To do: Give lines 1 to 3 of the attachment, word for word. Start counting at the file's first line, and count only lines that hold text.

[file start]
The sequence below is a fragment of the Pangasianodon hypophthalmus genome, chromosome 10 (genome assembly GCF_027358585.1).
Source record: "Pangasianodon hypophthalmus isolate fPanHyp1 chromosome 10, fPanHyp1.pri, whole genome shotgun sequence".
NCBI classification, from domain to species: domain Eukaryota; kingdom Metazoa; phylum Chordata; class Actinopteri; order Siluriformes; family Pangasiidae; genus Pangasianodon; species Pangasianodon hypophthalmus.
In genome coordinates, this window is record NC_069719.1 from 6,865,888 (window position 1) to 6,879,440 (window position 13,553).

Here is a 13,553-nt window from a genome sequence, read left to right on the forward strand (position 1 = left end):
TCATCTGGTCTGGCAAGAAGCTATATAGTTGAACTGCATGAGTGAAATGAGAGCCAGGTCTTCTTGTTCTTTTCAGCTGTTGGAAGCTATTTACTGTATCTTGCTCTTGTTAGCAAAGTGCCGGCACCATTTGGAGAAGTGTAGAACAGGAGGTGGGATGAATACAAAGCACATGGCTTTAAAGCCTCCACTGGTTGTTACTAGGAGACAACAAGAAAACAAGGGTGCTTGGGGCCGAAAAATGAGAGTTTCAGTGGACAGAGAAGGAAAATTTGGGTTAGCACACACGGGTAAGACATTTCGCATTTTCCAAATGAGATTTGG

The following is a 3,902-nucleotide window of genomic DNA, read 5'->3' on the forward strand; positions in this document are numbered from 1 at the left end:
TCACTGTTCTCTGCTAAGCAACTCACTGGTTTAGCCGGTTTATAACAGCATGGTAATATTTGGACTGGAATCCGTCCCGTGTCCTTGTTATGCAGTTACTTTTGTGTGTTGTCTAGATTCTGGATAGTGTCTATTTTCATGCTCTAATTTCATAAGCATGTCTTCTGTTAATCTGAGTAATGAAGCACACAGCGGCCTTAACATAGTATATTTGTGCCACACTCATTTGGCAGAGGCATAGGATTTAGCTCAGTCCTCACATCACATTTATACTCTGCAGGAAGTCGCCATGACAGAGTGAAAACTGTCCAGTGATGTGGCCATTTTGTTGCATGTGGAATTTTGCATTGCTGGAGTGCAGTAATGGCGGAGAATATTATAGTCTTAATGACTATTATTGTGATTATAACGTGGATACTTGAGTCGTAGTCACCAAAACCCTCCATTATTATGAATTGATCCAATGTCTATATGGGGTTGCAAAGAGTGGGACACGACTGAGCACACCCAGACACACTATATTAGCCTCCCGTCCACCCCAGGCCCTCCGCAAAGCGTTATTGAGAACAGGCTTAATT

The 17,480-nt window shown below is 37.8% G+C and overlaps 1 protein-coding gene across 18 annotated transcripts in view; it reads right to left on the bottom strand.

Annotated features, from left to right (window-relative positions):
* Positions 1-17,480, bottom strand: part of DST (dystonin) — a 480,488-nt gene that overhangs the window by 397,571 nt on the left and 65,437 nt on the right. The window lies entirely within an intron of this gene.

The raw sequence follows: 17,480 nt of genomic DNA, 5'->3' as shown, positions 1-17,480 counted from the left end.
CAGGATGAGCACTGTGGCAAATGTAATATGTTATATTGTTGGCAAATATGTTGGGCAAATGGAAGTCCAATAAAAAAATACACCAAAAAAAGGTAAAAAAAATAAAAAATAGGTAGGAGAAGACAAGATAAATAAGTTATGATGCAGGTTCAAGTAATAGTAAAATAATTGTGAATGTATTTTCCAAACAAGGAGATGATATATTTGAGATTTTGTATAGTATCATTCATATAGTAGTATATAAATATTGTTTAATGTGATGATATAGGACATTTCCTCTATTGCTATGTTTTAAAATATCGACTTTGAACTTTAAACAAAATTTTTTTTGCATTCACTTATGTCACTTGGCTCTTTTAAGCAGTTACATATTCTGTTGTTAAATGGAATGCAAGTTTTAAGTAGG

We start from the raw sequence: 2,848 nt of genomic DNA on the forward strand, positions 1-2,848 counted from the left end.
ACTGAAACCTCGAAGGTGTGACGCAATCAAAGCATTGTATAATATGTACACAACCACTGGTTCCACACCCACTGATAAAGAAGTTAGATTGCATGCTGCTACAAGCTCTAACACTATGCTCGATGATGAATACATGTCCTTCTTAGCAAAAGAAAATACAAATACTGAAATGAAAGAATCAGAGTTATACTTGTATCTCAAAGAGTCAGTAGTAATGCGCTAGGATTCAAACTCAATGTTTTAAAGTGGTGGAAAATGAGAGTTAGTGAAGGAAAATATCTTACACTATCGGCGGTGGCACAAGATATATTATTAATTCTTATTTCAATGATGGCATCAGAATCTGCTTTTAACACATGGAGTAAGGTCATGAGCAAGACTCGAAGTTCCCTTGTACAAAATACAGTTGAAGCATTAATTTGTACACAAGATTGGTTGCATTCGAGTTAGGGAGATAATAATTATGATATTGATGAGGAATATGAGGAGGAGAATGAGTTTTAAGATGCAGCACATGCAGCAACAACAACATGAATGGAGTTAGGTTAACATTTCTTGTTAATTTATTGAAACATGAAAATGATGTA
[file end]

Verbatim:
The sequence below is a fragment of the Pangasianodon hypophthalmus genome, chromosome 10 (genome assembly GCF_027358585.1).
Source record: "Pangasianodon hypophthalmus isolate fPanHyp1 chromosome 10, fPanHyp1.pri, whole genome shotgun sequence".
NCBI classification, from domain to species: domain Eukaryota; kingdom Metazoa; phylum Chordata; class Actinopteri; order Siluriformes; family Pangasiidae; genus Pangasianodon; species Pangasianodon hypophthalmus.